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eBook Anti-Tank Weapons download

by Terry Gander

eBook Anti-Tank Weapons download ISBN: 1861262590
Author: Terry Gander
Publisher: Crowood Pr (March 1, 2000)
Language: English
Pages: 192
ePub: 1894 kb
Fb2: 1262 kb
Rating: 4.5
Other formats: lrf docx mbr mobi
Category: History
Subcategory: Military

Anti-Tank Weapons is actually Anti-Tank Warfare, an overview of antiarmor efforts starting with World War I tanks and going through modern days - or at least around the year 2000 when it was published.

Anti-Tank Weapons is actually Anti-Tank Warfare, an overview of antiarmor efforts starting with World War I tanks and going through modern days - or at least around the year 2000 when it was published. It covers briefly in the various weapons devised, from cannon and rifles to grenades and rockets. There is an index but no bibliography and no keying of text to sources making it impossible to judge the validity of statements. There are numerous black and white (grey scale) pictures and some diagrams.

Книга Anti-tank weapons Anti-tank weapons Книги Исторические Автор: . hamberlein,T. Other readers will always be interested in your opinion of the books you've read. Gander Формат: pdf Размер: 21,3 Язык: Английский0 (голосов: 0) Оценка:Справочник по противотанковому вооружению Второй мировой войны. Whether you've loved the book or not, if you give your honest and detailed thoughts then people will find new books that are right for them.

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Author:Gander, Terry. Anti-tank Weapons (World War Two Fact Files)

Author:Gander, Terry. Anti-tank Weapons (World War Two Fact Files). We appreciate the impact a good book can have. We all like the idea of saving a bit of cash, so when we found out how many good quality used books are out there - we just had to let you know!" See all. About this item.

Author: Peter Chamberlain; Terry Gander. Publisher: New York : Arco Pub. C. Series: World War 2 fact files. Antitank weapons - History.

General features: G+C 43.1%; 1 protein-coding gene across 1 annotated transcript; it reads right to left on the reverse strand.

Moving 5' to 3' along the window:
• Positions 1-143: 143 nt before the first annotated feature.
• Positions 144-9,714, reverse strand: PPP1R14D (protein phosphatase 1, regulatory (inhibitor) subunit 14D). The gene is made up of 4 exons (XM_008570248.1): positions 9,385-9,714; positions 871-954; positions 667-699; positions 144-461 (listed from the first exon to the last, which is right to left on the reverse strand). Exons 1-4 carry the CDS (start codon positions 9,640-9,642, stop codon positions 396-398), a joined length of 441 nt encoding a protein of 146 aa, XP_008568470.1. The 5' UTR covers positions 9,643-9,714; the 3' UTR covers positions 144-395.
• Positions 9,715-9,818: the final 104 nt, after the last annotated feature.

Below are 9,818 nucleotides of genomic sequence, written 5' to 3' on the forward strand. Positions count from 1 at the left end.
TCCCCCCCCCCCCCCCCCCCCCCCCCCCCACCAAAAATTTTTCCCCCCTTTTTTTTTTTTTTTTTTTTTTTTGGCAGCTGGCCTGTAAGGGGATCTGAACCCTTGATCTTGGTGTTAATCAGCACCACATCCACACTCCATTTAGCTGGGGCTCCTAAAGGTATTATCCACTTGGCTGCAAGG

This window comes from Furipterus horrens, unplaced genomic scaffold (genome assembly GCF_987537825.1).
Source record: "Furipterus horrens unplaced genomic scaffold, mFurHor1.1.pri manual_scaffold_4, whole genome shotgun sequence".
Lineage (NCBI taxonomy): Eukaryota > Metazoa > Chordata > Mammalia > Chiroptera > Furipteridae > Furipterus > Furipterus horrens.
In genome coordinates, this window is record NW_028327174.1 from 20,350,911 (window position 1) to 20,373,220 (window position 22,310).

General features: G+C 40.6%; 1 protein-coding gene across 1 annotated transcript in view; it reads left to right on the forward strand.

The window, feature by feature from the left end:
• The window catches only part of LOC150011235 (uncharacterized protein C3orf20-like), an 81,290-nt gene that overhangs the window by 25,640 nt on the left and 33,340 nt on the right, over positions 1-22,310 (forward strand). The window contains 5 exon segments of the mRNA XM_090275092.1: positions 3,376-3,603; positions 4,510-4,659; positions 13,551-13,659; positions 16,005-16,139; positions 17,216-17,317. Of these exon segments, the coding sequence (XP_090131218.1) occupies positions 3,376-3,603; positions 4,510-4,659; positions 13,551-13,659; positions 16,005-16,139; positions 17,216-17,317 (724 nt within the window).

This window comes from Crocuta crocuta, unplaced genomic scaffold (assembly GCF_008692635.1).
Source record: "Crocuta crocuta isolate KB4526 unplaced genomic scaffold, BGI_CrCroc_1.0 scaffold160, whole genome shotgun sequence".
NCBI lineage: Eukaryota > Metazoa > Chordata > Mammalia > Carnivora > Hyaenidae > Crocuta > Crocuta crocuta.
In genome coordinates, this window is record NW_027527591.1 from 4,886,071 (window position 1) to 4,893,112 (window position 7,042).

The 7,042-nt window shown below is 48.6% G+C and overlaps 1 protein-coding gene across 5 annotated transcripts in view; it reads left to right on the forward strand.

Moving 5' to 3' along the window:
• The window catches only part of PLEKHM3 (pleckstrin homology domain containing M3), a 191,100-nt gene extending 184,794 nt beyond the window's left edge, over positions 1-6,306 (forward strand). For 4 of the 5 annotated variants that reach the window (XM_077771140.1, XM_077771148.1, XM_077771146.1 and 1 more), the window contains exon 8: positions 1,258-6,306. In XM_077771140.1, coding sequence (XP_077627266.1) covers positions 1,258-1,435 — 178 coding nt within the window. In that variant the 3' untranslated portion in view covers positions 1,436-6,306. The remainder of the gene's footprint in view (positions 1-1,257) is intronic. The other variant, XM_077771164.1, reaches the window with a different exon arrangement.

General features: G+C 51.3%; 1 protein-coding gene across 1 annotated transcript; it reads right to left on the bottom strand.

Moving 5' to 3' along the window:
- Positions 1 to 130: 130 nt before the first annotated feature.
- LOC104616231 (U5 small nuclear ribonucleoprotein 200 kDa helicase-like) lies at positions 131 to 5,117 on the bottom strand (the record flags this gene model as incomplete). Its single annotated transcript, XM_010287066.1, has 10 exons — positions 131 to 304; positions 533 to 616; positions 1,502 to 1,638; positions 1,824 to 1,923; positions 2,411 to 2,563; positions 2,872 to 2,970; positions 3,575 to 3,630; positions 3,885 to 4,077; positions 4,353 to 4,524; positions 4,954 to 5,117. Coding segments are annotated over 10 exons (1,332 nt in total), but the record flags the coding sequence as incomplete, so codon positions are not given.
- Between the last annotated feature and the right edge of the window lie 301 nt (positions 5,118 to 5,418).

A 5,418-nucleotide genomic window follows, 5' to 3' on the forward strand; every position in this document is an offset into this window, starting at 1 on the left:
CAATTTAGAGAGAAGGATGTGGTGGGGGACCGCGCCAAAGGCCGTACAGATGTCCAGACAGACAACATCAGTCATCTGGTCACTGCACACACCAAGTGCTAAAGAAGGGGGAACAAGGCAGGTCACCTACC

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Download (PDF). Читать. Download (PDF). Light and Medium Field Artillery.

From the experimental ordinance of WWI to the high-tech armaments of present, this illustrated history tells the story of anti-tank weaponry with the help of archival and modern photography and line drawings.
Comments: (3)
Gajurus
There are different two books by the same title with reviews being displayed for both by Amazon's system: the 64 page 1974 World War 2 Fact File volume co-authored by Peter Chamberlain and Terry Gander and a 192 page 2000 Crowood Press book by Terry Gander alone. This review is for the 192 page 2000 book.

“Anti-Tank Weapons” is actually “Anti-Tank Warfare”, an overview of antiarmor efforts starting with World War I tanks and going through modern days - or at least around the year 2000 when it was published. It covers briefly in the various weapons devised, from cannon and rifles to grenades and rockets. There is an index but no bibliography and no keying of text to sources making it impossible to judge the validity of statements.

There are numerous black and white (grey scale) pictures and some diagrams. A few are in error, such as the “57mm M1” on page 70 (the U.S. used neither the muzzle brake nor double thickness shield) and 8cm PwK8h63 on page 101 (which is either the 105mm Panzershreck alluded to on page 95 or “Hammer” of pages 101 to 102).

I learned some new things. The use of old 6-pounders from World War I tanks by the British is rarely mentioned elsewhere, let alone photos provided, for example.

Sprinkled here and there among the useful bits of information are bad facts and conjectures. British (and many American) sources seem to miss-understand the United States efforts of World War II in particular. Writers simply cannot research their data well enough to avoid the conjectures, half-truths and outright lies others have spread so they continue to spread them.